Senate of the Roman Republic

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This article is part of the series:
Politics and government of
Ancient Rome

Roman Republic
508 BC27 BC
Roman Empire
27 BCAD 1453

Principate
Western Empire

Dominate
Eastern Empire

Constitution of the Kingdom
Constitution of the Republic
Constitution of the Empire
Constitution of the Late Empire
History of the Constitution
Senate
Legislative Assemblies
Executive Magistrates

Consul
Praetor
Quaestor
Promagistrate

Aedile
Tribune
Censor
Governor

Dictator
Magister Equitum
Consular tribune

Rex
Triumviri
Decemviri

Legatus
Dux
Officium
Praefectus
Vicarius
Vigintisexviri
Lictor

Magister militum
Imperator
Princeps senatus
Pontifex Maximus
Augustus
Caesar
Tetrarch

Imperium
Mos maiorum
Collegiality

Roman citizenship
Auctoritas
Cursus honorum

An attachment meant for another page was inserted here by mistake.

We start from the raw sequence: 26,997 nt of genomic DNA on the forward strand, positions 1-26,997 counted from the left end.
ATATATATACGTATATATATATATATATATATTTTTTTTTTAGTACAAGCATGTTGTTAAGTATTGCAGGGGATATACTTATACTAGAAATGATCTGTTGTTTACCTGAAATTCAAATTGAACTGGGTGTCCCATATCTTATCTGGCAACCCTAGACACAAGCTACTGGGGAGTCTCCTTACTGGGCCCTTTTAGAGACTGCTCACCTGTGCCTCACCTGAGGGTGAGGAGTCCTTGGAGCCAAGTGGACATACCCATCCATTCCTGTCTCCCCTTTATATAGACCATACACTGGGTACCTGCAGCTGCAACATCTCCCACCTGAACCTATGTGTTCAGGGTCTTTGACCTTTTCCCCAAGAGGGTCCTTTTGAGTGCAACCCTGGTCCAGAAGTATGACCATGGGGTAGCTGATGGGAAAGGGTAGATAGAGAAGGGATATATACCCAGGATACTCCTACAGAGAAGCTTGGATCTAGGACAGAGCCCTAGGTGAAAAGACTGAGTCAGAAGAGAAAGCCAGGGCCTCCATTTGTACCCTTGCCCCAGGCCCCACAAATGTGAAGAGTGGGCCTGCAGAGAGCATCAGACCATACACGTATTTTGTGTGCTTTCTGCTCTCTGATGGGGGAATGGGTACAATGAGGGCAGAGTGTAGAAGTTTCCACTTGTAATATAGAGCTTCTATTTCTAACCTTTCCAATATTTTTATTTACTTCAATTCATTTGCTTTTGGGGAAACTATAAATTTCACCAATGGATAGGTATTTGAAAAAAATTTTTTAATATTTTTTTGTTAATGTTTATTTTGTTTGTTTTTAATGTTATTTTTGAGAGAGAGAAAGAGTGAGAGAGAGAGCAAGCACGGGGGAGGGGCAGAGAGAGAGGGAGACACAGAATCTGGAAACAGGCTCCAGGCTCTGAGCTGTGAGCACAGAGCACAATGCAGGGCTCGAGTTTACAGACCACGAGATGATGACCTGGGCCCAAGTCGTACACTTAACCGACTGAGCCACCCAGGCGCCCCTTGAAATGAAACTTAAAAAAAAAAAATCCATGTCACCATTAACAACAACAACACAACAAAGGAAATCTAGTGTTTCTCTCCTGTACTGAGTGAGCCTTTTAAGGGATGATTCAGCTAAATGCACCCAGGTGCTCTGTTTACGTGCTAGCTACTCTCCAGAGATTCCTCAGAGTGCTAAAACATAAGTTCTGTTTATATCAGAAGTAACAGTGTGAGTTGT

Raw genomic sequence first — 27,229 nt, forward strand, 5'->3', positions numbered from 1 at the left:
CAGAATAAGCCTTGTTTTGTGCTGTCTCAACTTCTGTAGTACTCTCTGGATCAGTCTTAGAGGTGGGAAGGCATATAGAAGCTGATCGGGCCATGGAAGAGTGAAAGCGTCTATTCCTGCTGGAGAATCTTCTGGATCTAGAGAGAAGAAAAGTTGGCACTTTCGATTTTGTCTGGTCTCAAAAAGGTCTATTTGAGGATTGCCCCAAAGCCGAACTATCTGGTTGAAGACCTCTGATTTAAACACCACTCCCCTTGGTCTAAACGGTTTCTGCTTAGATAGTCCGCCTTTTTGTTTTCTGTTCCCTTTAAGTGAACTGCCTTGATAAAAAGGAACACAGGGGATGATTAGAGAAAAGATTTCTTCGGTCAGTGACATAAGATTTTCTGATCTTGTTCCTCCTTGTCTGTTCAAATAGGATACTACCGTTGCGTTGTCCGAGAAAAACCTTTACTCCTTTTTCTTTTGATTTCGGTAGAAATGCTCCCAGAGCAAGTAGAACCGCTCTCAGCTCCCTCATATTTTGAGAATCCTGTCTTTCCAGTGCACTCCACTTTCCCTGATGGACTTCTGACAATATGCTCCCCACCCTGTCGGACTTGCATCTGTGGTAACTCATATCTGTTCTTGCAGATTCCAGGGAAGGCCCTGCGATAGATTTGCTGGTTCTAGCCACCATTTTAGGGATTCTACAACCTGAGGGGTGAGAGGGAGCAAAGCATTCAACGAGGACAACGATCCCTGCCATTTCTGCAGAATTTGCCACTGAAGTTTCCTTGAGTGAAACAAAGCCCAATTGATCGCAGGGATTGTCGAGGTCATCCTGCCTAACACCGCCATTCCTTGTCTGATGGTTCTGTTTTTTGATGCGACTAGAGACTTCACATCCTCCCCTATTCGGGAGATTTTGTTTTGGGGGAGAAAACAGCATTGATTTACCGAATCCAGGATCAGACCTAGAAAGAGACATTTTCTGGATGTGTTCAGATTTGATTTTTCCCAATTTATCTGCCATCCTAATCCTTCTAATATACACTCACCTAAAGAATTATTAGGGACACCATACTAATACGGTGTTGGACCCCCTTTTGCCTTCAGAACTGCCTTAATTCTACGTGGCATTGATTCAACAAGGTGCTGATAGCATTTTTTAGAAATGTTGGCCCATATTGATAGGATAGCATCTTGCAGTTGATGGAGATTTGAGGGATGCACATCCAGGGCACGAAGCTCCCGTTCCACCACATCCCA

The Senate of the Roman Republic was a political institution in the ancient Roman Republic, however, it was not an elected body, but one whose members were appointed by the consuls, and later by the censors. After a magistrate served his term in office, it usually was followed with automatic appointment to the Senate. According to the Greek historian Polybius, our principal source on the Constitution of the Roman Republic, the Roman Senate was the predominant branch of government. Polybius noted that it was the consuls (the highest-ranking of the regular Roman magistrates) who led the armies and the civil government in Rome, and it was the Roman assemblies which had the ultimate authority over elections, legislation, and criminal trials. However, since the Senate controlled money, administration, and the details of foreign policy, it had the most control over day-to-day life. The power and authority of the Senate derived from precedent, the high caliber and prestige of the senators, and the Senate's unbroken lineage, which dated back to the founding of the Republic in 509 BC.

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